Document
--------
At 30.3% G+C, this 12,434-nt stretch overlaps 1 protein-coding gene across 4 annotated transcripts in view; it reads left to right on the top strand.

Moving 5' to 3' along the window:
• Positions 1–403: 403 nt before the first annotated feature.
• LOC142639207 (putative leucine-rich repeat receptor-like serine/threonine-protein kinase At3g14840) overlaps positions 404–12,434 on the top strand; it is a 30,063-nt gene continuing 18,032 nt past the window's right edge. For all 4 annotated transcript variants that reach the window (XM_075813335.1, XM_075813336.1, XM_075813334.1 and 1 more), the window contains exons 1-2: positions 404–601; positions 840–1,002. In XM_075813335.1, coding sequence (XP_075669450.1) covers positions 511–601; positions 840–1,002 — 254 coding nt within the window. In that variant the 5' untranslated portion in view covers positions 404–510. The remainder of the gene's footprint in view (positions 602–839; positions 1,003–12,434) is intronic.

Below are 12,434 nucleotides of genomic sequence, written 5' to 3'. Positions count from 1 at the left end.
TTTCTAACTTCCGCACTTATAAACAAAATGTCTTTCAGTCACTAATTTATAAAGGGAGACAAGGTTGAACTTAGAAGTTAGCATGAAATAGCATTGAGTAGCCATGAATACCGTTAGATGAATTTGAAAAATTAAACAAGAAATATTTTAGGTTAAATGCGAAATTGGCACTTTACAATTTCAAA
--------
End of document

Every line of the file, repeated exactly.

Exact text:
At 30.3% G+C, this 12,434-nt stretch overlaps 1 protein-coding gene across 4 annotated transcripts in view; it reads left to right on the top strand.

Moving 5' to 3' along the window:
• Positions 1–403: 403 nt before the first annotated feature.
• LOC142639207 (putative leucine-rich repeat receptor-like serine/threonine-protein kinase At3g14840) overlaps positions 404–12,434 on the top strand; it is a 30,063-nt gene continuing 18,032 nt past the window's right edge. For all 4 annotated transcript variants that reach the window (XM_075813335.1, XM_075813336.1, XM_075813334.1 and 1 more), the window contains exons 1-2: positions 404–601; positions 840–1,002. In XM_075813335.1, coding sequence (XP_075669450.1) covers positions 511–601; positions 840–1,002 — 254 coding nt within the window. In that variant the 5' untranslated portion in view covers positions 404–510. The remainder of the gene's footprint in view (positions 602–839; positions 1,003–12,434) is intronic.

Below are 12,434 nucleotides of genomic sequence, written 5' to 3'. Positions count from 1 at the left end.
TTTCTAACTTCCGCACTTATAAACAAAATGTCTTTCAGTCACTAATTTATAAAGGGAGACAAGGTTGAACTTAGAAGTTAGCATGAAATAGCATTGAGTAGCCATGAATACCGTTAGATGAATTTGAAAAATTAAACAAGAAATATTTTAGGTTAAATGCGAAATTGGCACTTTACAATTTCAAA